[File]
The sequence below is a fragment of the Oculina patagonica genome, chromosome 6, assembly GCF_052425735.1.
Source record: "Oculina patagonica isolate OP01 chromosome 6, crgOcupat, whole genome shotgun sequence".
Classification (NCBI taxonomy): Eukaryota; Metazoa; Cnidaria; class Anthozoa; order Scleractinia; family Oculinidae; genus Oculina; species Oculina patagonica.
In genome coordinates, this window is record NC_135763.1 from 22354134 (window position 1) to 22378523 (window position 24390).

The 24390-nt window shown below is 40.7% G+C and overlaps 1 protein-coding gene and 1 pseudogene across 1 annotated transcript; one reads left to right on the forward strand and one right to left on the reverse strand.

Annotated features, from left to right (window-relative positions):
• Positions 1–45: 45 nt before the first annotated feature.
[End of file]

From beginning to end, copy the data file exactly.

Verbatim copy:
The sequence below is a fragment of the Oculina patagonica genome, chromosome 6, assembly GCF_052425735.1.
Source record: "Oculina patagonica isolate OP01 chromosome 6, crgOcupat, whole genome shotgun sequence".
Classification (NCBI taxonomy): Eukaryota; Metazoa; Cnidaria; class Anthozoa; order Scleractinia; family Oculinidae; genus Oculina; species Oculina patagonica.
In genome coordinates, this window is record NC_135763.1 from 22354134 (window position 1) to 22378523 (window position 24390).

The 24390-nt window shown below is 40.7% G+C and overlaps 1 protein-coding gene and 1 pseudogene across 1 annotated transcript; one reads left to right on the forward strand and one right to left on the reverse strand.

Annotated features, from left to right (window-relative positions):
• Positions 1–45: 45 nt before the first annotated feature.